He’s right. Henry is. Jim does look like a cider bottle—what with his green shirt, long neck and small bottle cap of a head. He has this sash going round him, too. ‘Allergic to common sense’ is written in calligraphy. Henry bought it yesterday at a car boot sale. He nearly bought two. There were only two. Someone nabbed the second sash. It was £350. Why it sold for that much would be a good question, and a better question would be why Henry agreed on that price. But this wasn’t even the weirdest thing he bought. Continuing to shop and browse, he passed dangling intestines of animals and fridges full of packet ice-cream—and said fridges, somehow and for some reason, were plugged into car batteries. Beyond all that, he discovered a delicacy: a blueberry muffin. Strangely, that muffin was green. It was likely food dye, but Henry didn’t care. It was selling for £10.50, and it was surrounded by a bunch of art pieces—abstract and modern—so it must have had some worth.

“It’s not for eating,” said the seller.

Henry handed out a £20 note. The seller insistently offered him change, and yet Henry declined.


3 days later: it’s Friday. Henry is sick. Jim bursts into his house, which he can do, as he has a key—he won’t break in like some crazed lunatic, because he isn’t a lost cause yet. He will be, but he isn’t at this moment.

“How’re you feeling?” Jim asks.

Coughing violently, like the violent energy of a vampire sneeze, Henry gives a thumbs down. His arm jitters. Fragile. Like, imagine someone thinner than an uncooked spaghetti noodle trying to operate a jackhammer. He’s all over the place. And he’s paler than a duck egg. His skin is translucent. His veins have the colour of a cooking plaster. But Jim’s hands are paler than Henry’s.

When the two sat on the hill on that chilly Wednesday, they asked each other what they wanted to do in life—this was shortly after Henry called Jim a cider bottle.

“I want to be a fitness trainer,” said Henry.

This was a surprising answer. Jim took a while to respond. In that time, four families strolled by, and the sun rose high enough that it no longer hid beneath the hilltop. Its full glory, hazy due to the cold air but still wholly recognisable as round, was in full display. And seaweed-shaped shadows stretched behind Jim and Henry.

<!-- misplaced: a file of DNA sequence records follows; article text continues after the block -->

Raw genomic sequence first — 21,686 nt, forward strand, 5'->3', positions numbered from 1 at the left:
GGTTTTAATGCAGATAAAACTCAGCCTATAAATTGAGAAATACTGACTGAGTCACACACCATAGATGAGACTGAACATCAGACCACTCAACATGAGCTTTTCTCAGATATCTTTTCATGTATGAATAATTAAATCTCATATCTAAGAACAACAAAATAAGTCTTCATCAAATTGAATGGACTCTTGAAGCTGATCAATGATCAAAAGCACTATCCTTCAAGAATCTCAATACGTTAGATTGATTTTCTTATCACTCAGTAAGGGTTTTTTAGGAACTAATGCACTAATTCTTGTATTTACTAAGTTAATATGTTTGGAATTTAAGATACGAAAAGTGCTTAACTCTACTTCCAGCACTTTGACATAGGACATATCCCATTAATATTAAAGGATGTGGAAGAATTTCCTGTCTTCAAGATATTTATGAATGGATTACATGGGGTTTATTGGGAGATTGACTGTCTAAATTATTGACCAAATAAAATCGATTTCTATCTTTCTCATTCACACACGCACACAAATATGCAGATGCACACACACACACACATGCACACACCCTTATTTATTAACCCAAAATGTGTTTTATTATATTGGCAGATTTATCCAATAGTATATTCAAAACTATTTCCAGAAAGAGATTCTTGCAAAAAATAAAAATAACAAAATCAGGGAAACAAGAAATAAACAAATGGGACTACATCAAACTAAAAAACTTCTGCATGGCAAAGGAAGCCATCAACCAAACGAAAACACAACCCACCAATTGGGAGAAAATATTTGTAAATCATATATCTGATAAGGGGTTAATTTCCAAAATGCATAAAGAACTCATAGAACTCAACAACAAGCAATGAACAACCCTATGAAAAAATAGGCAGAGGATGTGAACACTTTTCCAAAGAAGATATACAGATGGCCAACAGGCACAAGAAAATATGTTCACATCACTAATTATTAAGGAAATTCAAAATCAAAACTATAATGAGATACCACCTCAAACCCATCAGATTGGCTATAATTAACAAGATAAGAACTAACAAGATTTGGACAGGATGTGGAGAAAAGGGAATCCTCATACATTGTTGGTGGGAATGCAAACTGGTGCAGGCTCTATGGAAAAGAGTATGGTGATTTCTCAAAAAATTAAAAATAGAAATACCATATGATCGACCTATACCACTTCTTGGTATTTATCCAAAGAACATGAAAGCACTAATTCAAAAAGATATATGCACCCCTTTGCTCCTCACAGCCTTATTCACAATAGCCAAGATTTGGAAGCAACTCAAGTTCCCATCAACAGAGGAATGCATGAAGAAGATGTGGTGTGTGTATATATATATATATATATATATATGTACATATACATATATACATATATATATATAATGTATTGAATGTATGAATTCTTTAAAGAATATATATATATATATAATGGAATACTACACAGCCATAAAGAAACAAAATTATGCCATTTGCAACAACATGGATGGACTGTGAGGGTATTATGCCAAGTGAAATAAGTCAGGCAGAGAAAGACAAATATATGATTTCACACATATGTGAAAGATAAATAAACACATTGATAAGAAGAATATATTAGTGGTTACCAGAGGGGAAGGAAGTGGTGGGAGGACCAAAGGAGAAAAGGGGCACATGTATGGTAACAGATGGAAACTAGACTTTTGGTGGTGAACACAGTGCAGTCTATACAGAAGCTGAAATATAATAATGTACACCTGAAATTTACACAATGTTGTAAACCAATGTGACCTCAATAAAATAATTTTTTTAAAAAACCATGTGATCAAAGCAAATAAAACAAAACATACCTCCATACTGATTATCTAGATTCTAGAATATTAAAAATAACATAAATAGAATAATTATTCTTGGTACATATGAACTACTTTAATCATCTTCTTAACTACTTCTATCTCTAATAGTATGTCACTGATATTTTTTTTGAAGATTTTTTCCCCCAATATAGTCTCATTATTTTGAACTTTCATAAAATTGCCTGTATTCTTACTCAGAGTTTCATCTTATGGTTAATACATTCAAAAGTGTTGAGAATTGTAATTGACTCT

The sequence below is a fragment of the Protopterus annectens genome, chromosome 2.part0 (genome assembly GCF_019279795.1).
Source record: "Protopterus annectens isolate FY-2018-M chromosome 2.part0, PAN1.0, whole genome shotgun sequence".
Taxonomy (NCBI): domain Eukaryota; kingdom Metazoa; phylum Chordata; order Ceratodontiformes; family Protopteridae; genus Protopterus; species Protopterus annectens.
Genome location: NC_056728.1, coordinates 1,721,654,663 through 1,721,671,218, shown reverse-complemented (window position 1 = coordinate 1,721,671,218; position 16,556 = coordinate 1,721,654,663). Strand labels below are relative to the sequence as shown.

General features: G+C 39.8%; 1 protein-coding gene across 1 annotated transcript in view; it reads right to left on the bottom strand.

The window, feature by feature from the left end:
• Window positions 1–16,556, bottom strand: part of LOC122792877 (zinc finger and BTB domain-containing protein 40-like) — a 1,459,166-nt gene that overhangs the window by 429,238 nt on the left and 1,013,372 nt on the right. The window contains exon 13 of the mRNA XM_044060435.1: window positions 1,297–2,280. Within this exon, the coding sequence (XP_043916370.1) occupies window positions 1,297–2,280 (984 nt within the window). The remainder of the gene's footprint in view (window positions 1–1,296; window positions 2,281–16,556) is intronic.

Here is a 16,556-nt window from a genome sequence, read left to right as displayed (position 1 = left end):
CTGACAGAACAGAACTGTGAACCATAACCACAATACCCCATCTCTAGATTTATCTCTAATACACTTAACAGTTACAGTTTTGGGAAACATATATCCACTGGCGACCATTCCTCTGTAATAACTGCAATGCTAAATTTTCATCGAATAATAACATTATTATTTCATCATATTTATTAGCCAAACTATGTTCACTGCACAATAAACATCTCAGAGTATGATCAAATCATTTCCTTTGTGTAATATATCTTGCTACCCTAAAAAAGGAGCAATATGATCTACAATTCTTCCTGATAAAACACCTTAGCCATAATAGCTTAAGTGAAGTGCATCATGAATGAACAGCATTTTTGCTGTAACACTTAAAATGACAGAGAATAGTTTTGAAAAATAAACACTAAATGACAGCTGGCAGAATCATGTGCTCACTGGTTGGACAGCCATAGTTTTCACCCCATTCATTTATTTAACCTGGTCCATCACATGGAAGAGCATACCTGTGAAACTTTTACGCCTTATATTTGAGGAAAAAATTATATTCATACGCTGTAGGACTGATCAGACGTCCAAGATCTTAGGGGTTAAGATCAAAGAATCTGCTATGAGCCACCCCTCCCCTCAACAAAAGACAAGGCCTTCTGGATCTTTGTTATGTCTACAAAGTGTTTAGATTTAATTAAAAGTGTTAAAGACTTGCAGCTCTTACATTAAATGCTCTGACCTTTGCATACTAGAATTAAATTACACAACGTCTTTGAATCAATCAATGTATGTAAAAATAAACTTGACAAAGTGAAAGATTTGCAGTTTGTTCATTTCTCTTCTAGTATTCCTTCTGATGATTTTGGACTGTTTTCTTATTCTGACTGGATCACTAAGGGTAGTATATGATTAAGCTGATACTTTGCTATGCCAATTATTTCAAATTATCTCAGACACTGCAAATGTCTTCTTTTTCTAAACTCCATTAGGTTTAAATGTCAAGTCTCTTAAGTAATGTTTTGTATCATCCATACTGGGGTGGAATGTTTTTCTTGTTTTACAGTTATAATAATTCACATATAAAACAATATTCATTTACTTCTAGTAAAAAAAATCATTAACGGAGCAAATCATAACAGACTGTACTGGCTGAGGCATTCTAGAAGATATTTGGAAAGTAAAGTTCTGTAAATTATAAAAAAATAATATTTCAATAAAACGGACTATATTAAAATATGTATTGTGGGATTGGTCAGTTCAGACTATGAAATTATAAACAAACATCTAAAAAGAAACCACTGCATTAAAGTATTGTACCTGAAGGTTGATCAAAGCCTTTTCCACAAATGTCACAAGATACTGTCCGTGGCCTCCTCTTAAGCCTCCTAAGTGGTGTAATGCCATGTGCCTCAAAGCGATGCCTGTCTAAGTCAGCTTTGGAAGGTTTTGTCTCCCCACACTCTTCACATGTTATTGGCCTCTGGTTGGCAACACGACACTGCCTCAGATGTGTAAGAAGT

With chapped lips, Jim said, “try sobering up first.”

Henry laughed with an explosive, bang boom pow of a voice. He stamped and clapped, bent back and recoiled forwards, and he pulled his hands behind his back and screamed at the sky. Then, he took a great breath.



On the Saturday, the day after eating the green muffin, Henry wakes up at 1am coughing blood. He delivers on his statement though of sobering up: half an hour later, he stumbles around his house, picking up bottles of alcohol left on the floor to garner dust and cobwebs. He tucks all the half-empty and full bottles in a kitchen cupboard, and he tosses all the empty bottles in the bin.

Some shards of glass litter the living room and bedroom. He looks for a pan and brush, which is in his kitchen by the bin. In bending down to grab it, he falls and bruises his elbow. A few minutes later, he gets up and takes the pan and brush. Every so often he crashes down, seemingly weak from blood loss; his sleeve is covered in that red stuff, and it’s also covered in vomit.

Soon, he makes it to some glass shards. Kneeling, a sharp bit beside his elbow, he wipes some of the sparkly mess into his pan. He throws up. His body wobbles. His head lowers a bit. Some glass comes dangerously close to his throat. It scratches his skin. He pulls up and, with his brush, brings the shards away from him. His body collapses. Ferocious coughing. Panicked breathing. Snot and slobbery tears gush out his dry face. This is a day before Jim goes insane, and it’s a day before Jim takes his own life.

Prior to cleaning his house, Henry had a lovely breakfast: honey and porridge. The candle at his table was out. Beneath that candle was a box of tissues. He wiped his sick-smothered, blood-smothered mouth. He scrunched the tissue and reached for another, but the box was empty. Henry would die in one hour. 

MyAnimeList iconMyAnimeList icon